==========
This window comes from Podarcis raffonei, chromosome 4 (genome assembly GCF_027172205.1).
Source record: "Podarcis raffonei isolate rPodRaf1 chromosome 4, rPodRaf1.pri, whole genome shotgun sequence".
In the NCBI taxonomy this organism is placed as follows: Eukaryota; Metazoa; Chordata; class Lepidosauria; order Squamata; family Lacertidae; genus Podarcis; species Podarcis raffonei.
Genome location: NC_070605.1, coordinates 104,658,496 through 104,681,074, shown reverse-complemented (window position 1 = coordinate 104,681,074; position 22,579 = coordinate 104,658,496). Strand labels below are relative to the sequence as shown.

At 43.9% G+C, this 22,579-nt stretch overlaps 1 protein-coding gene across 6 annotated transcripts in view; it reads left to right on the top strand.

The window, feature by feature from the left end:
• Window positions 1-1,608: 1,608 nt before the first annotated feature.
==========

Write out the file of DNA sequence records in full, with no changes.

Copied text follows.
This window comes from Podarcis raffonei, chromosome 4 (genome assembly GCF_027172205.1).
Source record: "Podarcis raffonei isolate rPodRaf1 chromosome 4, rPodRaf1.pri, whole genome shotgun sequence".
In the NCBI taxonomy this organism is placed as follows: Eukaryota; Metazoa; Chordata; class Lepidosauria; order Squamata; family Lacertidae; genus Podarcis; species Podarcis raffonei.
Genome location: NC_070605.1, coordinates 104,658,496 through 104,681,074, shown reverse-complemented (window position 1 = coordinate 104,681,074; position 22,579 = coordinate 104,658,496). Strand labels below are relative to the sequence as shown.

At 43.9% G+C, this 22,579-nt stretch overlaps 1 protein-coding gene across 6 annotated transcripts in view; it reads left to right on the top strand.

The window, feature by feature from the left end:
• Window positions 1-1,608: 1,608 nt before the first annotated feature.